I always left my shutters open so that the first light should wake me. But this was commonly at five and there was no need to get up at that hour. My firewood was stacked ready to hand and I kept a piece of dry plank hidden to start the flame. If it was not hidden someone was certain to burn it. The others only desired a large fire with plenty of flame and smoke -- a fire as easy to cook over as it would be to tow a baby's perambulator with a ten-coupled engine.Control of heat is the essence of the cook's technique. Turning a gas valve or electric knob is too easy to qualify as more than simple technique, however. If there is just a bit of familiarity with the particular beast, only inattention accounts for a burned or under-cooked item in a modern stove. But try getting the wood stove set well to bake a light cake. Or make a drift wood fire between two logs on a sandy beach to fry bacon and eggs, toast a fresh rusk to make a sandwich of them (the grit of sand in the sandwich is but a condiment to the very best of summer breakfasts.) and boil the coffee. The highest form of the cook's art comes in the control of a wood fire.
When I had made a neat clean fire with a red heart, a small bright flame, and so composed that there was always a foot or two of spare dry faggot to be urged in, with a proper proportion of good burning wood, say olive and oak, and a fair inmixture of bad, perhaps vine and fig, then, should I go to the spring for a pail of water or out on the balcony to throw a bone down the hill, either Cap or Lauder was sure to fling my pile on it.
When I came back it would be a mere blaze, very pleasant to look at, and making fine lights and shadows on the roof, but no good for dixies or a frying pan.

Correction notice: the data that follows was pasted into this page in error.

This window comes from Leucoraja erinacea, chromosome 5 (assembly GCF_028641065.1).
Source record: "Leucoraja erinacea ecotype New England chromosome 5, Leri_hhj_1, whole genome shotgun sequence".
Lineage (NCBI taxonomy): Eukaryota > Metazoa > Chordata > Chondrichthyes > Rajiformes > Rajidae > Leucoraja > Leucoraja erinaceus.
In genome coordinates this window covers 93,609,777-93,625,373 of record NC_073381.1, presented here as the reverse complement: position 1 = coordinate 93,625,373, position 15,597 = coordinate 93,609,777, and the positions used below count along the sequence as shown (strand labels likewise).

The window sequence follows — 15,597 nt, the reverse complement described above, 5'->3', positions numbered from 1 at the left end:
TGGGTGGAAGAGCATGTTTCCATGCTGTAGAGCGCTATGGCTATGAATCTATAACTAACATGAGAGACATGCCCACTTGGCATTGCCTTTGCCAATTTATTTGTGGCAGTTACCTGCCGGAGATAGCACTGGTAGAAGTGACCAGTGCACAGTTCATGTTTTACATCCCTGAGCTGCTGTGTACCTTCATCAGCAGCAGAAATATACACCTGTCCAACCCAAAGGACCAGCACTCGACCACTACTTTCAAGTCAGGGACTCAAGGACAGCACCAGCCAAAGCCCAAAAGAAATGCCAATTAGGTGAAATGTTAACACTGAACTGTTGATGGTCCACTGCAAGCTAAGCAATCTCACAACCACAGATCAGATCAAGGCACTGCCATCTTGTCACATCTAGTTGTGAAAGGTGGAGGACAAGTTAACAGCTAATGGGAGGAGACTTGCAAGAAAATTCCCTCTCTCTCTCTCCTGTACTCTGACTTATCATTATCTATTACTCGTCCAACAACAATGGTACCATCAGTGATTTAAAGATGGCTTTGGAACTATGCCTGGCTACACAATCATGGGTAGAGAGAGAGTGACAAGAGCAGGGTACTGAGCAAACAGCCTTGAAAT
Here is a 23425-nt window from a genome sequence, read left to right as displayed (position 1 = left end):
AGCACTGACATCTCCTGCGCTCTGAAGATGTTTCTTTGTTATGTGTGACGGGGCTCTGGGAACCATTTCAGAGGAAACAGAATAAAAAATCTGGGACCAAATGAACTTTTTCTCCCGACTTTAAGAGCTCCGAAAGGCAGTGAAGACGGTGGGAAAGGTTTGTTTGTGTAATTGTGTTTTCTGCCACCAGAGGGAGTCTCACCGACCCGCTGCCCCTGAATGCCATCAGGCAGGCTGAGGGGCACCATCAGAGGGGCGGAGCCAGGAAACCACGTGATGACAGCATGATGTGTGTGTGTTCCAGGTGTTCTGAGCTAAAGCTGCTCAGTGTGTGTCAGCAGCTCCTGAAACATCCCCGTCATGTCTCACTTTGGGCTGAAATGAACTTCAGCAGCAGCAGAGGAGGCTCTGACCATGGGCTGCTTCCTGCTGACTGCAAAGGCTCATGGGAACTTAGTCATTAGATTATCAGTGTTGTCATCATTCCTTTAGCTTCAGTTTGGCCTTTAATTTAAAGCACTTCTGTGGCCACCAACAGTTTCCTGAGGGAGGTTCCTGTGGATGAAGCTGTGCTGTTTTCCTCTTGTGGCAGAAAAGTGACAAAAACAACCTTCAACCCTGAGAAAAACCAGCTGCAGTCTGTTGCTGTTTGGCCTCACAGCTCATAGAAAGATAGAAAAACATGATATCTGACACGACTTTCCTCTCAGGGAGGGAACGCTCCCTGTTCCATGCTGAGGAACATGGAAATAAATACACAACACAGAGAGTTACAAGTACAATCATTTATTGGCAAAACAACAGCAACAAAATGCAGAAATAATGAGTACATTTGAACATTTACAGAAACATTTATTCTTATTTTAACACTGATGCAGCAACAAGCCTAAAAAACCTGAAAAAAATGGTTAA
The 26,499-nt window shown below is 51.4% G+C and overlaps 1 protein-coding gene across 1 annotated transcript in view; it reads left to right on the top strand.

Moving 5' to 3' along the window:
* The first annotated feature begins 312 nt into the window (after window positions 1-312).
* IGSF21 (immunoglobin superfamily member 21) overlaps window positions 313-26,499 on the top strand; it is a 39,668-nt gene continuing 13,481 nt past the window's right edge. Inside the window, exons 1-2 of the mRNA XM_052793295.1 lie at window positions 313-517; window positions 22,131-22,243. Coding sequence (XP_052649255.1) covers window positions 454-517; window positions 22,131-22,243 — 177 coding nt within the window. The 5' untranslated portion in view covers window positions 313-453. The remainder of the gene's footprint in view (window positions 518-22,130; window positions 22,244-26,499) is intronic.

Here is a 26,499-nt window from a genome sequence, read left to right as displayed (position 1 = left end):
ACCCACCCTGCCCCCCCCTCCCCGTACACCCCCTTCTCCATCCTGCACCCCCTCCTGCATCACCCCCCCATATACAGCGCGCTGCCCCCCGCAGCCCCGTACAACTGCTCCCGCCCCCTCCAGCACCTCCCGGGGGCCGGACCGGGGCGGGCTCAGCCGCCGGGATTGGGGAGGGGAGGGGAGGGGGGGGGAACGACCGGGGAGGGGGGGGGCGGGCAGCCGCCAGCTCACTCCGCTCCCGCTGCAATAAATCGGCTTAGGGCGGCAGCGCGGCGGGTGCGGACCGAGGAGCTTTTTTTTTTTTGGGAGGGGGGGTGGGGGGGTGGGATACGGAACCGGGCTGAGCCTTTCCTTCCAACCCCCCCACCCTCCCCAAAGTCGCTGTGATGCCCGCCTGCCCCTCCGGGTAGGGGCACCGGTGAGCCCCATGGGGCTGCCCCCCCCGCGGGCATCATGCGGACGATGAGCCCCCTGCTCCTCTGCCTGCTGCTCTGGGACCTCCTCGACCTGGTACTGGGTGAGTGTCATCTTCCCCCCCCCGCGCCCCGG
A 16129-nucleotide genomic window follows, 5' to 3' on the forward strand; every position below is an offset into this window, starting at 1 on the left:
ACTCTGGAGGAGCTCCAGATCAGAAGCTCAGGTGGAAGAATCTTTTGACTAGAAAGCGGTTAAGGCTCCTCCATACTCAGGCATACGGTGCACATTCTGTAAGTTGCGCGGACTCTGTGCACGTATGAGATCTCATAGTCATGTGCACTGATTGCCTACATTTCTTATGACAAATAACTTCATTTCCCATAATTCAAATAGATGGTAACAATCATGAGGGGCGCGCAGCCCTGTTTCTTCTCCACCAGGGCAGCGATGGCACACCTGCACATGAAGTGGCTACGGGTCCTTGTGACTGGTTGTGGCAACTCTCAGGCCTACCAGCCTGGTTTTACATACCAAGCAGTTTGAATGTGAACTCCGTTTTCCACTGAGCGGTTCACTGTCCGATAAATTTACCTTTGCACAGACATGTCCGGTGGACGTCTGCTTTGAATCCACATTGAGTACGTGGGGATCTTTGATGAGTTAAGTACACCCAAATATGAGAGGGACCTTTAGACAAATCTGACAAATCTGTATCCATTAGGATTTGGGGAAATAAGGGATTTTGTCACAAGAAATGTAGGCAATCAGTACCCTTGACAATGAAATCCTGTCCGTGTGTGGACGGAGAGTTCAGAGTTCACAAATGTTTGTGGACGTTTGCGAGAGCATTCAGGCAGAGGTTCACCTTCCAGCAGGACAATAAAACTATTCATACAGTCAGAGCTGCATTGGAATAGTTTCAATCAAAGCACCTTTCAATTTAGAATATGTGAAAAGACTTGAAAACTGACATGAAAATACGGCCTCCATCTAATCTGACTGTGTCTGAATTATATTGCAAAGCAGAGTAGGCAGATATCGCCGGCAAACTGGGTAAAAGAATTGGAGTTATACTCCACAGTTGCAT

"Cookee's so mean about his wood," was the notion that supported them in this madness.Joyce Cary, Memoir of the Bobotes,
U of Texas Press 1960, pg 94-5
Powell's Books - Memoir of the Bobotes by Joyce Cary
Synopsis:Technorati Tags: cooking fires, Joyce Cary
The renowned novelist and author of The Horse's Mouth was 23 at the start of the Balkan War (1912). A romantic idealist, he recorded and illustrated (pen and ink sketches) his experiences (as a cook and dresser for a British Red Cross unit).
Joyce Cary Quotes
Tuesday, May 09, 2006
Very hard to conceive of a world without numbers. A world without stories. A world without art. But try to conceive of how full the present must be to leave no room for such essentials of our lives.
Eventually Everett came up with a surprising explanation for the peculiarities of the Pirahã idiom. "The language is created by the culture," says the linguist. He explains the core of Pirahã culture with a simple formula: "Live here and now." The only thing of importance that is worth communicating to others is what is being experienced at that very moment. "All experience is anchored in the presence," says Everett, who believes this carpe-diem culture doesn't allow for abstract thought or complicated connections to the past -- limiting the language accordingly.
Living in the now also fits with the fact that the Pirahã don't appear to have a creation myth explaining existence. When asked, they simply reply: "Everything is the same, things always are." The mothers also don't tell their children fairy tales -- actually nobody tells any kind of stories. No one paints and there is no art.
Tuesday, May 02, 2006
After some three or so years of hosting and traveling here and there all over the country they thought they had covered just about every one.
Then the phone rang.
"Can you tell me about bar codes?"
"Certainly. Who am I speaking with?"
"This is the California Distillers, Vintners and Brewers Association."
Boy. Did he enjoy those workshops? In the brewery--I mean the field?
Updated for clarity thanks to Roy's comment. 05/09/06